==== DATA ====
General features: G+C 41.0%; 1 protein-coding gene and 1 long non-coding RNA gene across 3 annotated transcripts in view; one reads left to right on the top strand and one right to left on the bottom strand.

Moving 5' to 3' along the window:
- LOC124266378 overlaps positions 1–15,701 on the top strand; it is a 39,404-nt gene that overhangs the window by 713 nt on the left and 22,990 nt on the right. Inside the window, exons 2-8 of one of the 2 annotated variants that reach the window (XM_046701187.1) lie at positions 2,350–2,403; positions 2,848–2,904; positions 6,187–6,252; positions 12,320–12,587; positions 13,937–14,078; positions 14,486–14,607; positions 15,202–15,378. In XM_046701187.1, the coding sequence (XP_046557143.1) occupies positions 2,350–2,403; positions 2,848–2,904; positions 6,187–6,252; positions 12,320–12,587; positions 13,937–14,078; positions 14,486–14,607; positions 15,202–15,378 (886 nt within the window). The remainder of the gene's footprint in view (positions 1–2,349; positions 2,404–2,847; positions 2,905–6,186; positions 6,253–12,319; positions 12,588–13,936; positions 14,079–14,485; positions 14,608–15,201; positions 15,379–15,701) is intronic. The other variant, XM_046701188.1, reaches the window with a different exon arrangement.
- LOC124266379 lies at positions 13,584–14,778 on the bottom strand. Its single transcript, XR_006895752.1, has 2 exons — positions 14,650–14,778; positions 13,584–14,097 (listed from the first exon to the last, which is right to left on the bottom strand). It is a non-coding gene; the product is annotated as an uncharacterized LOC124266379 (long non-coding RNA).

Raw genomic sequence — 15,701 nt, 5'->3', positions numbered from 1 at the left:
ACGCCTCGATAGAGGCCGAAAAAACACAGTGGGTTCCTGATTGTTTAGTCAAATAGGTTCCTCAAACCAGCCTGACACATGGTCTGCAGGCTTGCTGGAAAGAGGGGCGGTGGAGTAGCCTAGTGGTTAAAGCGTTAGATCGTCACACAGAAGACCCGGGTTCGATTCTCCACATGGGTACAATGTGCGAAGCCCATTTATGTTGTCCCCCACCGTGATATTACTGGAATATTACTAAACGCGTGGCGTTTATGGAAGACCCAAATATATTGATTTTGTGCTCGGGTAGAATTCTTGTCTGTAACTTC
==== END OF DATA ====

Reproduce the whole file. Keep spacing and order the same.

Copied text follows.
General features: G+C 41.0%; 1 protein-coding gene and 1 long non-coding RNA gene across 3 annotated transcripts in view; one reads left to right on the top strand and one right to left on the bottom strand.

Moving 5' to 3' along the window:
- LOC124266378 overlaps positions 1–15,701 on the top strand; it is a 39,404-nt gene that overhangs the window by 713 nt on the left and 22,990 nt on the right. Inside the window, exons 2-8 of one of the 2 annotated variants that reach the window (XM_046701187.1) lie at positions 2,350–2,403; positions 2,848–2,904; positions 6,187–6,252; positions 12,320–12,587; positions 13,937–14,078; positions 14,486–14,607; positions 15,202–15,378. In XM_046701187.1, the coding sequence (XP_046557143.1) occupies positions 2,350–2,403; positions 2,848–2,904; positions 6,187–6,252; positions 12,320–12,587; positions 13,937–14,078; positions 14,486–14,607; positions 15,202–15,378 (886 nt within the window). The remainder of the gene's footprint in view (positions 1–2,349; positions 2,404–2,847; positions 2,905–6,186; positions 6,253–12,319; positions 12,588–13,936; positions 14,079–14,485; positions 14,608–15,201; positions 15,379–15,701) is intronic. The other variant, XM_046701188.1, reaches the window with a different exon arrangement.
- LOC124266379 lies at positions 13,584–14,778 on the bottom strand. Its single transcript, XR_006895752.1, has 2 exons — positions 14,650–14,778; positions 13,584–14,097 (listed from the first exon to the last, which is right to left on the bottom strand). It is a non-coding gene; the product is annotated as an uncharacterized LOC124266379 (long non-coding RNA).

Raw genomic sequence — 15,701 nt, 5'->3', positions numbered from 1 at the left:
ACGCCTCGATAGAGGCCGAAAAAACACAGTGGGTTCCTGATTGTTTAGTCAAATAGGTTCCTCAAACCAGCCTGACACATGGTCTGCAGGCTTGCTGGAAAGAGGGGCGGTGGAGTAGCCTAGTGGTTAAAGCGTTAGATCGTCACACAGAAGACCCGGGTTCGATTCTCCACATGGGTACAATGTGCGAAGCCCATTTATGTTGTCCCCCACCGTGATATTACTGGAATATTACTAAACGCGTGGCGTTTATGGAAGACCCAAATATATTGATTTTGTGCTCGGGTAGAATTCTTGTCTGTAACTTC